Jet lag: If you fly a lot, have may have noticed that it screws up your sleep. The more time zones you cross, the more damage and struggle. The experience was captured in the film, Lost in Translation, where the circadian inversion of traveling to Tokyo has both Bill Murray and Scarlett Johansson’s characters bound into a nocturnal hell as they struggle against sleeplessness by night and sleepiness by day.  

And as I’ve hopefully established in other posts and the hundreds of podcasts I’ve appeared on, the ramifications of screwed up sleep are systems-wide. Hormones, health, ability to think, ability to remember, capacity to handle stress, willpower, strength, stamina, endurance, productivity, ability to communicate with loved ones, happiness, sex life and on and on and on. 

Here’s the deal with distance travel and sleep: It’s unnatural. Just because it’s common doesn’t mean it’s normal. We just didn’t evolve for rapid travel across time zones. Especially when we’re talking epic changes of time zone, like the 14-hour difference between NYC and Sydney, Australia. But even flying from LA to NYC is going to give you some trouble. 

There’s no completely getting around the problems it creates. This is one of those situations where digging into your sleep hygiene toolbox can help you at least mitigate the problems and prevent as much damage as possible.  

Here’s one tip for how to use light saturation to help you prepare for a trip. While it won’t eliminate the struggle, it will spread the struggle out across a broader span of time. It might also help you be a little more on top of your game for a big presentation or job interview that is scheduled at a time you might normally be asleep.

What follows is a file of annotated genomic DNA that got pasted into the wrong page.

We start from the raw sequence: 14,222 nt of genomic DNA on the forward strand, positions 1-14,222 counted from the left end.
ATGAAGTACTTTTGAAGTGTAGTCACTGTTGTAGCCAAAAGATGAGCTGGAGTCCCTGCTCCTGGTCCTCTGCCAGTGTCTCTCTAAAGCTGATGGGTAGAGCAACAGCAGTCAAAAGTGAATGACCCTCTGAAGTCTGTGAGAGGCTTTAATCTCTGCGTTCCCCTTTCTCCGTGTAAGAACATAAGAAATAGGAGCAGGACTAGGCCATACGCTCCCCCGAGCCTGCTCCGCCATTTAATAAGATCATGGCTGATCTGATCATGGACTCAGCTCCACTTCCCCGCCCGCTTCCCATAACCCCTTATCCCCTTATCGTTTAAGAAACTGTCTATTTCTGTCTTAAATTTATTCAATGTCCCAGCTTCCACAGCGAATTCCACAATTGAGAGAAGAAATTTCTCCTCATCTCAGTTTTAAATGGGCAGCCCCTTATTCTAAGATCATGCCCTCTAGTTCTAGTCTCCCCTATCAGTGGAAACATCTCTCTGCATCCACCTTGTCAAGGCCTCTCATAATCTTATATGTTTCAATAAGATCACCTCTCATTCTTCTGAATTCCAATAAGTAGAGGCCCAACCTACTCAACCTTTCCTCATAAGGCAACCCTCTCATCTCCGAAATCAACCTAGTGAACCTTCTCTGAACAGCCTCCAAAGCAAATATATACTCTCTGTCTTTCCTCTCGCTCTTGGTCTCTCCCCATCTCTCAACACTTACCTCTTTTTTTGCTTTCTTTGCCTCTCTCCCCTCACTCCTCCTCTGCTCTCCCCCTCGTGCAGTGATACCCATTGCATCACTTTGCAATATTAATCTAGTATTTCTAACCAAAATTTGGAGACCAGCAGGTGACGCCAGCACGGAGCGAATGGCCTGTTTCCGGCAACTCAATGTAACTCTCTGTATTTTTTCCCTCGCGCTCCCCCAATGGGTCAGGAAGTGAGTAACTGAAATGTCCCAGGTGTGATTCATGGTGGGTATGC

Three or four days before you leave for the trip, use your sleep hygiene tools to start to align your your internal clocks for the time zone you’ll be arriving in. The basic idea is to simulate the natural light and darkness of the zone you’ll be landing in. So if you’re traveling from the West Coast to the East Coast, and you normally start your sleep routine at 9pm for a 10pm sleep time, then recalibrate the ritual so that you’re using your blue-light-blocking glasses, meditation and supplements several hours earlier. If you normally take melatonin or my sleep supplement at 9, you would take it at 6pm while you’re still on the west coast. 

You basically shift your sleep ritual so that the target time of going to sleep is the same as the destination you’ll be traveling to. Will this make you sleepy early while still at home? Yes. As I mentioned, this is about spreading out the struggle to make it less of an all-at-once dose. 

You’ll also want to use light saturation and perhaps an early morning workout to help you wake up earlier when you’re on the East Coast. Especially if the big meeting or interview you’re heading to is 8am. This is another shift in your schedule to apply three or four days before traveling. Rather than getting up at 7am California time, you’d begin your day at 4am or so, in sync with East coast time.  

Using a light saturation technology in the dark world of 4am will also help set off the right hormones to give you a kick in waking up. This prepares you for the sun coming up over the Atlantic. 

If you’re traveling East to West, reverse the thinking, using light, exercise (workout later in the day to start moving your sleep time later), meditation/yoga and other hygiene steps to spread out the struggle.